An outbreak of the severe form of the mosquito borne viral disease has affected more than 1,200, mostly children, in Myanmar’s largest city of Yangon, according to an Eleven report today.
The report notes that the cases of severe dengue fever has resulted in 12 deaths, the Yangon Region Health Department said.
Health authorities are advising parents to immediately take their children to a hospital for a check-up if their children show symptoms of the disease. Its symptoms are high fever, severe headache, aching muscles and bones, pain behind the eyes, nausea, swollen glands, vomiting and skin rashes.
The most cases have been detected in Dagon Myothit (south), Hlaingthaya, Thaketa, Dagon Seikkan, Seikkyi Kanaungto, Tamwe, Dala, Mingalar Taungnyunt, Insein and Hlaing townships.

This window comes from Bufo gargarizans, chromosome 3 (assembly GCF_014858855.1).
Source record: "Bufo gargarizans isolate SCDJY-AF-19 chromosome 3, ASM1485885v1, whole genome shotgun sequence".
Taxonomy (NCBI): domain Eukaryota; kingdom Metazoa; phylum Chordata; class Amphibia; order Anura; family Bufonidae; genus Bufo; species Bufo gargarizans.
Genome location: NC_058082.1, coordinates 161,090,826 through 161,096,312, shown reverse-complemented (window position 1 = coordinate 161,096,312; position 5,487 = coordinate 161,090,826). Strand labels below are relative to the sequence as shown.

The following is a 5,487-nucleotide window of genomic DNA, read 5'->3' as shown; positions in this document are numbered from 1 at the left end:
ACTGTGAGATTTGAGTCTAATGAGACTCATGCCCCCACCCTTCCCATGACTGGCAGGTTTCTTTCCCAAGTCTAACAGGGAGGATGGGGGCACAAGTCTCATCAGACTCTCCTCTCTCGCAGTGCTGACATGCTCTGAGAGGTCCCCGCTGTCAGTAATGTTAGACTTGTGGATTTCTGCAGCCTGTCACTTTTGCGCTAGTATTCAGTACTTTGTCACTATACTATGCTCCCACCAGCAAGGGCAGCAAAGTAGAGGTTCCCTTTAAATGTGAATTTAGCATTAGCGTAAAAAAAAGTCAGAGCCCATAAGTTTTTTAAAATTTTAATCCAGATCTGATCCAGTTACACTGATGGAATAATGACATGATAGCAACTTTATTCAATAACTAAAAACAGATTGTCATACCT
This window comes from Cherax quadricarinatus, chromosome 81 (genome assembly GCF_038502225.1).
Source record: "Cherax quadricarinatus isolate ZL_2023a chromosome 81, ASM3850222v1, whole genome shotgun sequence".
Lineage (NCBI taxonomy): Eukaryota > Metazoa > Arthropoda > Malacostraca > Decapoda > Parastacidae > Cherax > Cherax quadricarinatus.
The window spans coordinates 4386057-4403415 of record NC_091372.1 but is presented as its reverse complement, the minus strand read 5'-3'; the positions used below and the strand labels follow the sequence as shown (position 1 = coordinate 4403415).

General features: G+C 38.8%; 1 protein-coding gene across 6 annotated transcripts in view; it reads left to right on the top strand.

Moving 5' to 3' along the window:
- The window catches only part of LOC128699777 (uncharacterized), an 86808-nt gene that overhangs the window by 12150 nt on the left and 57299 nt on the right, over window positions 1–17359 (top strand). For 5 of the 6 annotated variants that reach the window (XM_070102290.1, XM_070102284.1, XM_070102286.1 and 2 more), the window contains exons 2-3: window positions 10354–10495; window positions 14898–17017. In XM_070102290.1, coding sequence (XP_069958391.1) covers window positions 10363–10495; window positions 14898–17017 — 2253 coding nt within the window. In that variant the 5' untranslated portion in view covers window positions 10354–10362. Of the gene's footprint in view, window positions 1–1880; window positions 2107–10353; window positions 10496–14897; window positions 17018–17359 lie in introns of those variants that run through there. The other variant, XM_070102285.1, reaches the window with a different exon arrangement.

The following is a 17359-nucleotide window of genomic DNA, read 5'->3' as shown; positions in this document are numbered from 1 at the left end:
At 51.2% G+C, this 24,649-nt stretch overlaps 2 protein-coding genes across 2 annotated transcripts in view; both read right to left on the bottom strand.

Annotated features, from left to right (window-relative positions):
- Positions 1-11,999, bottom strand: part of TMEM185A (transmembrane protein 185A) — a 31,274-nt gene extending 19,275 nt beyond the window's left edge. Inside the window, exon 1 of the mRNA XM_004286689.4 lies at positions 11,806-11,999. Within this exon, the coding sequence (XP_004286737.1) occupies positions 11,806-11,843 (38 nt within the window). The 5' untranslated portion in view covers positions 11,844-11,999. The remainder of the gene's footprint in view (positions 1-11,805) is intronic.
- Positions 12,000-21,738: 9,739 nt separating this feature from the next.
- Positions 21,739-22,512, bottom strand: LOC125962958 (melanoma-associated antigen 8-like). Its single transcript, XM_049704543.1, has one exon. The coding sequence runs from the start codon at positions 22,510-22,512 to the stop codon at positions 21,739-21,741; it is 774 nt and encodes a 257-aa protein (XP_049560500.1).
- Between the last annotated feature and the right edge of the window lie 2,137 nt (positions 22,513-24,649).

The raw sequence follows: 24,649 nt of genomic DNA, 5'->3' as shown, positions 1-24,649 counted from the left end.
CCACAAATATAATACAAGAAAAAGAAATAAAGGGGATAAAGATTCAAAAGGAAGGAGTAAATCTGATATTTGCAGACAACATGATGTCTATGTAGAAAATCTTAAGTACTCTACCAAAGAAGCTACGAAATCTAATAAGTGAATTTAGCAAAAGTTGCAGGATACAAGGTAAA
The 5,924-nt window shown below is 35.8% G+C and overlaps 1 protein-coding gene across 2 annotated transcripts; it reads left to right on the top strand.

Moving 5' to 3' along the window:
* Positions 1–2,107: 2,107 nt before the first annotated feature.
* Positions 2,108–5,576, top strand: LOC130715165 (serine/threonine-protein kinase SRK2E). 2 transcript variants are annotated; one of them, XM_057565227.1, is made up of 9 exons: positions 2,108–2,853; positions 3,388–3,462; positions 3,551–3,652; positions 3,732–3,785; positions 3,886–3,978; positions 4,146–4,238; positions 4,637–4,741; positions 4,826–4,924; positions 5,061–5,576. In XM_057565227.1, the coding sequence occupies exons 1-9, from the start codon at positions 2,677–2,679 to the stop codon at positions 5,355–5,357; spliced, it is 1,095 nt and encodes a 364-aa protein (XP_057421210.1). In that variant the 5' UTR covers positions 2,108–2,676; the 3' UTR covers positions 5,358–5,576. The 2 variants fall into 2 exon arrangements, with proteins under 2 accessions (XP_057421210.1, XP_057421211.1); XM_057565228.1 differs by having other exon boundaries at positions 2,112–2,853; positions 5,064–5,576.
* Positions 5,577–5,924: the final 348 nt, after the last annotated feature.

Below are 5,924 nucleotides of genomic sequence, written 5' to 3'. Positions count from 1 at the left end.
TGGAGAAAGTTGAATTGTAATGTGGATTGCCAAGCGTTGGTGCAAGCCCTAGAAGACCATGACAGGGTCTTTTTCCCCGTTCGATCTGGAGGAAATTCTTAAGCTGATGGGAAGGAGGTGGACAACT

Dengue fever is an infectious disease carried by mosquitoes and caused by any of four related dengue viruses. This disease used to be called “break-bone fever” because it sometimes causes severe joint and muscle pain that feels like bones are breaking.
People get the dengue virus from the bite of an infected Aedes mosquito. It is not contagious from person to person. For more infectious disease news and information, visit and “like” the Infectious Disease News Facebook page
There are three types of dengue fever in order of less severe to most: the typical uncomplicated dengue fever, dengue hemorrhagic fever (DHS) and dengue shock syndrome (DSS). Looking for a job in health care? Check here to see what’s available
The World Health Organization (WHO) estimates there may be 50–100 million dengue infections worldwide every year. However, new research from the University of Oxford and the Wellcome Trust, using cartographic approaches, estimate there to be 390 million dengue infections per year worldwide.